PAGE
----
Sperm are highly specialized cells of the body responsible for carrying the genetic message to the progeny to join the female egg. This should be a highly regulated process to achieve the evolving and maintaining a healthy embryo expression patterns characteristic of our species. Germ cells of man must have a highly specific epigenome to develop this role and very different from the other cells and tissues.
The team led by Manel Esteller, director of the Epigenetics Cancer and Biology Program at the Bellvitge Biomedical Research Institute (IDIBELL), Professor of Genetics at the University of Barcelona and ICREA researcher, has produced the first epigenetic map of human sperm DNA and its alterations in diseases. The research has been elaborated jointly with researchers Sara Larriba, from the group of Molecular Genetics of Male Infertility at the IDIBELL, Lluís Bassas, from the Andrology Service at the Fundació Puigvert, and Csilla Krausz, from the University of Florence and Fundació Puigvert. The finding is published simultaneously this week in two papers in the journal PLOS One.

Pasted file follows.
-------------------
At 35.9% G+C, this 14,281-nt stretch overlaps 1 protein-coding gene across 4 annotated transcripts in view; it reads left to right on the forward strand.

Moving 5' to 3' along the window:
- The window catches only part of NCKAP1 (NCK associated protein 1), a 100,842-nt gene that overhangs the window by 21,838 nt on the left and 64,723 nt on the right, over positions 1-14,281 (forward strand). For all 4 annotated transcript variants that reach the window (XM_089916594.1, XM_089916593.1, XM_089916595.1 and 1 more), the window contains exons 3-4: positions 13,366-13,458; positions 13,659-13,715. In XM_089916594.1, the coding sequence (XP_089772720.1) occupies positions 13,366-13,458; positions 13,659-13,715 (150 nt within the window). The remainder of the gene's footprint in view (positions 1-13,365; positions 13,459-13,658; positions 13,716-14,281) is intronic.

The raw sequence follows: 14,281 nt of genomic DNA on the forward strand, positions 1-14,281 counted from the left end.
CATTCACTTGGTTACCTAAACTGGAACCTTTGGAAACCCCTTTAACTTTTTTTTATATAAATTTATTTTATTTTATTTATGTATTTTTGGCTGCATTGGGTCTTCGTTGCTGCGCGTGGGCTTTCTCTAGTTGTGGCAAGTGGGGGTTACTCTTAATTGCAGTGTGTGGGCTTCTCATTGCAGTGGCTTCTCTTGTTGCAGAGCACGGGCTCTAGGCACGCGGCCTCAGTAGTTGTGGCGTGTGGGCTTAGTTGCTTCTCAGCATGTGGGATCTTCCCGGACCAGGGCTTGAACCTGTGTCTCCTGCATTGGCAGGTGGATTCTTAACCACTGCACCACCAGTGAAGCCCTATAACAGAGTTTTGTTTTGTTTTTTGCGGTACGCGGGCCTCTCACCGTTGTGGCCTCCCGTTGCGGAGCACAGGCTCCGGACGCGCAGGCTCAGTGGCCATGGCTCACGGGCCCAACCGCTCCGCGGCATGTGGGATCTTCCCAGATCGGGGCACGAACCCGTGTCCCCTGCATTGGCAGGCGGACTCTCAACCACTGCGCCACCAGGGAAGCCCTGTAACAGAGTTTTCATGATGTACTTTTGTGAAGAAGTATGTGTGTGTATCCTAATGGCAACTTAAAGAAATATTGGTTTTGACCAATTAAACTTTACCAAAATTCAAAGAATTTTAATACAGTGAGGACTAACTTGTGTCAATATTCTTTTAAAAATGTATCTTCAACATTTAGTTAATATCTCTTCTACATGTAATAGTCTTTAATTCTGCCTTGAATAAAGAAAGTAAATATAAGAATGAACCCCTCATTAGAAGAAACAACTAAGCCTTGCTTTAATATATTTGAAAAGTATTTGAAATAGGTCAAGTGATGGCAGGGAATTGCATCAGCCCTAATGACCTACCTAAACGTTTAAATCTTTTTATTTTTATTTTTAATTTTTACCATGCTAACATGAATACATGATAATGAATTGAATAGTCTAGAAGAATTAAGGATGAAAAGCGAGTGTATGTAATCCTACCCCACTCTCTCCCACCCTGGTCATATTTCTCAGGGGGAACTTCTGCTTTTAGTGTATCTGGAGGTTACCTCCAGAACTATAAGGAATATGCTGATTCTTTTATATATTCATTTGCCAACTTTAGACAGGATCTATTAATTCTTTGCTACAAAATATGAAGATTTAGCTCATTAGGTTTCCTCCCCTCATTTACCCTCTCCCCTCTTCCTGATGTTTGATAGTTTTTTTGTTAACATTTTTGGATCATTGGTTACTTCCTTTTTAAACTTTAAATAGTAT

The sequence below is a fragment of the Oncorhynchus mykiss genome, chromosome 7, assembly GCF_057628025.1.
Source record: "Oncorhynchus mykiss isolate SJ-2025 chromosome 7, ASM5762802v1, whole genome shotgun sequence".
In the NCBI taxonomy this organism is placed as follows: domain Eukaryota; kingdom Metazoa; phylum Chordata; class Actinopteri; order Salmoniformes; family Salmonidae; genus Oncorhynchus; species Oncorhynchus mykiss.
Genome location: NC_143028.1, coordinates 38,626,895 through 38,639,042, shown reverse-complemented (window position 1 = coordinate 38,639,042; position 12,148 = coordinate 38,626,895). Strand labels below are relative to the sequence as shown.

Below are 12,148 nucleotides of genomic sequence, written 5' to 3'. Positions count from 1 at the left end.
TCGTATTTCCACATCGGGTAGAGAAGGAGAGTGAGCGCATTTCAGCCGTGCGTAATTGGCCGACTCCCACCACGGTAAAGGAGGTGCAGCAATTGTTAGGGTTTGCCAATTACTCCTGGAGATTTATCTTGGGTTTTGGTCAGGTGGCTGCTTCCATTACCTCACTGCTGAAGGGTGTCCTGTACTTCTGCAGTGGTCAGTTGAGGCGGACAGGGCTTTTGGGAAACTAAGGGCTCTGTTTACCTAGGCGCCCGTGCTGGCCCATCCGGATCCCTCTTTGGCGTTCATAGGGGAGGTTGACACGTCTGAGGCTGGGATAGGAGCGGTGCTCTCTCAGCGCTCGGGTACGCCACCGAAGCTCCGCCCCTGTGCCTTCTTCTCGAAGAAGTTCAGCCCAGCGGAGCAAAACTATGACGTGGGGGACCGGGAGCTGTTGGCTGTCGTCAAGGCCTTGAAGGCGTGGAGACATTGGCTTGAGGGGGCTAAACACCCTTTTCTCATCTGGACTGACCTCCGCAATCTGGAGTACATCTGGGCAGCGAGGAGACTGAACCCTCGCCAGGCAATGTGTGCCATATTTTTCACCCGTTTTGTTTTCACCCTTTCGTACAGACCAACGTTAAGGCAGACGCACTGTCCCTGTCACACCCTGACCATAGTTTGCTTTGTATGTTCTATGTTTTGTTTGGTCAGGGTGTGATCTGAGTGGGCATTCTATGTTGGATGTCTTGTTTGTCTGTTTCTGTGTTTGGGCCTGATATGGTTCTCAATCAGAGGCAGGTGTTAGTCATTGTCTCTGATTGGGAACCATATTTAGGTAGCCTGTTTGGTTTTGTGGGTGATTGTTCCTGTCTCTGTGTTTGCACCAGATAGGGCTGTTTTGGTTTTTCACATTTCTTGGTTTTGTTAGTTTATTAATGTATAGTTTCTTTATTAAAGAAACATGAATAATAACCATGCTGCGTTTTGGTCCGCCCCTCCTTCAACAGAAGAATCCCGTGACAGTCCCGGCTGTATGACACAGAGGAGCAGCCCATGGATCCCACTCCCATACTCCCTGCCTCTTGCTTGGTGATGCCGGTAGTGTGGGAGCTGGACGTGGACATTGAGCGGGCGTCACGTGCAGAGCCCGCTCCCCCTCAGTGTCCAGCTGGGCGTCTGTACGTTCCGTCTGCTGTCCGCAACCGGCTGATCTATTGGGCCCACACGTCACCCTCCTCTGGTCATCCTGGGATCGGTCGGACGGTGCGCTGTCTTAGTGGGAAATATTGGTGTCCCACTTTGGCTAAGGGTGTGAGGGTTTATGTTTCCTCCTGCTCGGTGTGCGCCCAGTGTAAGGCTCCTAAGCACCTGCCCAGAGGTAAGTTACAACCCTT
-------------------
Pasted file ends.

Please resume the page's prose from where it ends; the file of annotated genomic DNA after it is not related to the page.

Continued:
The research team studied half a million points of DNA methylation, best known epigenetic signal, in sperm from healthy donors. They found differences between epigenetic marks present in the sperm of different individuals which could contribute to the variability of the population, that is, we are all different from each other. "What is more curious is that not all sperm from the same individual is epigenetically identical, which helps to explain why all brothers born of the same parents are not identical to each other", says Dr. Esteller on the result of the studies.
In addition, the sperm epigenome is radically different from the non-reproductive cells. One of the most striking aspects is that it has activated very small molecules called piRNAs that are essential to silence part of our DNA, the genetic material must be inactive in the reproduction process. "The piRNAs are so important that epigenetic changes in genes that produce them are associated with decreased sperm production in the testis, and therefore the appearance of male infertility, by an insufficient number of sperm in the semen, what is known as oligozoospermia or azoospermia", argues Dr. Larriba.
These findings therefore "help to clarify the variability present in the next generation (why children are not a sum equal half of genes from the father and half from the mother's genes), explain some cases of male infertility and provide elements that facilitate investigation of male infertility treatment", concludes Esteller.